Teaching Meditation to Wounded Warriors

Teaching Meditation to Wounded Warriors

By Emma Needleman -

With the wars in Iraq and Afghanistan stretching past the 10-year mark, the number of veterans suffering from post-traumatic stress disorder, or PTSD, is estimated at a staggering 1.6 million. But less than half of returning soldiers who display symptoms of PTSD seek help for their condition, which accounts for the high rates of suicide, alcoholism and drug abuse among vets.

Counseling and drugs have proven of limited use to help veterans with PTSD recover from the trauma of war.  Several studies have shown that yoga shows promise as a way to combat the depression and anxiety associated with PTSD. According to a new study, the meditation technique Transcendental Meditation (or TM), may provide an effective way to combat the depression and anxiety associated with PTSD as well.

The study evaluated five veterans who served in moderate-to-heavy combat zones in Iraq, Afghanistan or both.  The researchers found that, after practicing TM twice a day for a period of several months, the afflicted vets reported significant reductions in stress and depression, as well as decreased interpersonal strife, and an increase in overall quality of life.

“Even though the number of veterans in this study was small, the results were very impressive,” said Norman Rosenthal, one of the head researchers on the study. “These young men were in extreme distress as a direct result of trauma suffered during combat, and the simple and effortless Transcendental Meditation technique literally transformed their lives.”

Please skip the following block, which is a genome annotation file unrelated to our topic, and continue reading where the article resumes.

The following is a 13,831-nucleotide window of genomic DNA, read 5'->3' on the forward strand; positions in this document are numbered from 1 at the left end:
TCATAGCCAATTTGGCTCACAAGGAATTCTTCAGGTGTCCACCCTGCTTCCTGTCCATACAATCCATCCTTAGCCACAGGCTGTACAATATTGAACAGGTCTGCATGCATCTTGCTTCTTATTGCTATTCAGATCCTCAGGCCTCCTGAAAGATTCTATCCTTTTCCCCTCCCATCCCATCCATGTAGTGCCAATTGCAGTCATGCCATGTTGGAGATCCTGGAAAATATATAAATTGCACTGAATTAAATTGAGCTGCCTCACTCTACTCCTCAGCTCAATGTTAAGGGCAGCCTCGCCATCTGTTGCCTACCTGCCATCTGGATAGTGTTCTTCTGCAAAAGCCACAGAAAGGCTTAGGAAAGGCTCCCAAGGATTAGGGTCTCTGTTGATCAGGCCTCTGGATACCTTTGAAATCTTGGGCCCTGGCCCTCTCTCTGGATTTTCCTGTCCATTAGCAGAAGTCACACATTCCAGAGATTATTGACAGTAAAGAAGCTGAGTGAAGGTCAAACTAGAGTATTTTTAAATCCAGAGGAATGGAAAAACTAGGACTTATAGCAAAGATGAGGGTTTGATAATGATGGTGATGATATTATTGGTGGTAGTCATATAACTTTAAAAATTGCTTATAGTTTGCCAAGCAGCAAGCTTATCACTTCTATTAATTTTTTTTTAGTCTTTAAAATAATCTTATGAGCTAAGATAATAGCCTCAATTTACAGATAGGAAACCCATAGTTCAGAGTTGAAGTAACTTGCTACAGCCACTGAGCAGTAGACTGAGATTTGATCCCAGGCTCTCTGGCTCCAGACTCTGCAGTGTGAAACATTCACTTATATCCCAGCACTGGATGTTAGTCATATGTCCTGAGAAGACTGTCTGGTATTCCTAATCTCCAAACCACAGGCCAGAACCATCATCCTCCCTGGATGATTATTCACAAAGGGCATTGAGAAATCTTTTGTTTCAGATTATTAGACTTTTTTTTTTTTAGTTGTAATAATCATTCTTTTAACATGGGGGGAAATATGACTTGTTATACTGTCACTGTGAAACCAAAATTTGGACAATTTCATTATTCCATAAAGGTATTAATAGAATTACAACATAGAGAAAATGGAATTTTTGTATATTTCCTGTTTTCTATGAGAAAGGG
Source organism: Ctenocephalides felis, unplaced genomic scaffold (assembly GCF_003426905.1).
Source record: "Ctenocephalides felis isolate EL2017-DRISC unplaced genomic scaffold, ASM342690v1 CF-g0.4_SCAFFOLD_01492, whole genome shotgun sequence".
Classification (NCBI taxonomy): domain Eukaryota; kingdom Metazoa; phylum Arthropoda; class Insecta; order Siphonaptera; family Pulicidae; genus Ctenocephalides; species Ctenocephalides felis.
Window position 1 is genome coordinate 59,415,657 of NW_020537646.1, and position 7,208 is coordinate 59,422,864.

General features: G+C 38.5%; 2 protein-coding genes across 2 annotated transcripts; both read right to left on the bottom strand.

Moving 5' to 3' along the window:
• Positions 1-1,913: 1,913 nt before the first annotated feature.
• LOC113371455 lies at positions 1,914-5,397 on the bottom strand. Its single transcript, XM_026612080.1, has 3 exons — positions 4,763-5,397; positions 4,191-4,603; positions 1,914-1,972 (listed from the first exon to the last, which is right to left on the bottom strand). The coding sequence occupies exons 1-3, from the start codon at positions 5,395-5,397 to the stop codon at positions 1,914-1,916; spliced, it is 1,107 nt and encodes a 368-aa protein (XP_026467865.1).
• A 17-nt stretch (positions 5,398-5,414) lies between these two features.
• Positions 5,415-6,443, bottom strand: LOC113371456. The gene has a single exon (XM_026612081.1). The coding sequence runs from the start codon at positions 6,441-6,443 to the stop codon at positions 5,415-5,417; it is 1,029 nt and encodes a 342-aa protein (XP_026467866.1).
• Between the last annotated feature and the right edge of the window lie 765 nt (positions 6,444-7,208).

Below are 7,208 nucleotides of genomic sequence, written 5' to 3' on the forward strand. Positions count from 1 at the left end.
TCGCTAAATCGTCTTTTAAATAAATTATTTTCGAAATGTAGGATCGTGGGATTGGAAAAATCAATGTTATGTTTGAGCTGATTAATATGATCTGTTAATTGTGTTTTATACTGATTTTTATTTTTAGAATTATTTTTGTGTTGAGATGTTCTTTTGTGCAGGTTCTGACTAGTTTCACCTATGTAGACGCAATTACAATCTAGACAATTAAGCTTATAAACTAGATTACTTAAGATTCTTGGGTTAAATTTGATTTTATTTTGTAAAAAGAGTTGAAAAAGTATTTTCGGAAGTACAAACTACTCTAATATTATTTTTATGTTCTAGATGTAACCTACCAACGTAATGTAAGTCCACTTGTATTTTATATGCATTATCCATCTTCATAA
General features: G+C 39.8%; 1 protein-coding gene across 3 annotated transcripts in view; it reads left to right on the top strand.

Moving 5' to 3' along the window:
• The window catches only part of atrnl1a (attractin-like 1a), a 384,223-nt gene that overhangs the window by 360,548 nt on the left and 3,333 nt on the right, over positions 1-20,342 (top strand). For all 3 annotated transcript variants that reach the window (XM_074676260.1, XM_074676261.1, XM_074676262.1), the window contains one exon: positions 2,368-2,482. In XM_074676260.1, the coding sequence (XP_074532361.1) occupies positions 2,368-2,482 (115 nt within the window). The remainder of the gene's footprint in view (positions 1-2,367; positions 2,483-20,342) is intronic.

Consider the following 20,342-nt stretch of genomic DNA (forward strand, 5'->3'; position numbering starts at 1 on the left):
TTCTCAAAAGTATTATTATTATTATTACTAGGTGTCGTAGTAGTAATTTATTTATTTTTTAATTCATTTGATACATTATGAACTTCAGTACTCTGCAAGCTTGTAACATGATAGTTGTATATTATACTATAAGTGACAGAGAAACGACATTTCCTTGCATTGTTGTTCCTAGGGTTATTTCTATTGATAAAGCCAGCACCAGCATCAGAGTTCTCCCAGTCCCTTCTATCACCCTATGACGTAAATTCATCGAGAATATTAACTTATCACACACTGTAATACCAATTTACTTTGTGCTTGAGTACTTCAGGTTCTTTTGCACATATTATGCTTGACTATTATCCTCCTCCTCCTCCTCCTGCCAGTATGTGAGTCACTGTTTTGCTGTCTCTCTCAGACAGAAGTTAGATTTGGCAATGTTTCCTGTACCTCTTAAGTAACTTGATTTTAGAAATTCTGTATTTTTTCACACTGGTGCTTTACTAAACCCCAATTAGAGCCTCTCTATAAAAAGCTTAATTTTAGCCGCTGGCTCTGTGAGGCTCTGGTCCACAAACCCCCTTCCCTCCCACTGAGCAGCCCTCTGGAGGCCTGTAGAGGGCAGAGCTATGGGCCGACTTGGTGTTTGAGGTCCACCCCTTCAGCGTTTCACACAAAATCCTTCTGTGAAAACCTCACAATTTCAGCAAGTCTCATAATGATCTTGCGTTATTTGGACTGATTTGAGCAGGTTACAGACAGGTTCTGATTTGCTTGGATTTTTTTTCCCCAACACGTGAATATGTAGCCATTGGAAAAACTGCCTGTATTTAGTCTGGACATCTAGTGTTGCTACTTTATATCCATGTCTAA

The science behind these results isn’t complicated: meditation produces long-term changes in the sympathetic nervous system (also known as the “fight-or-flight” response), helping the chronically stressed vets to become less reactive and more relaxed.

“Joe,” one of the veterans who participated in the study had this to say about the effect of TM on his life:

“I now feel that I can relax before the day and unwind completely at day’s end,” he said. “I can be more orderly and think more clearly before acting.  I project a positive vibe at work and the thoughts of events that were disturbing or causing problems for me are less detailed.  I am thankful for what I have and where I am in my life.”

Currently, the only military approved treatment for PTSD is something called “aversive deconditioning”—showing afflicted vets computer-simulated battlefield conditions—which is expensive and has to be implemented with special equipment by specially trained personnel. One of the benefits of TM as a treatment for PTSD is that it’s much cheaper to implement and much easier for vets to practice on their own. 

“If even a small percentage of people with PTSD were to obtain the kind of benefits Joe reports,” writes Rosenthal on FoxNews.com, “then teaching our wounded warriors to meditate promises an abundant return on our investment.”

The TM technique is one of the most widely practiced and best-researched meditative techniques practiced today.  Introduced by the Maharishi Mahesh Yogi in the 1950s, it has grown into a popular, worldwide movement and piqued the interest of scientists because of its reported healing properties.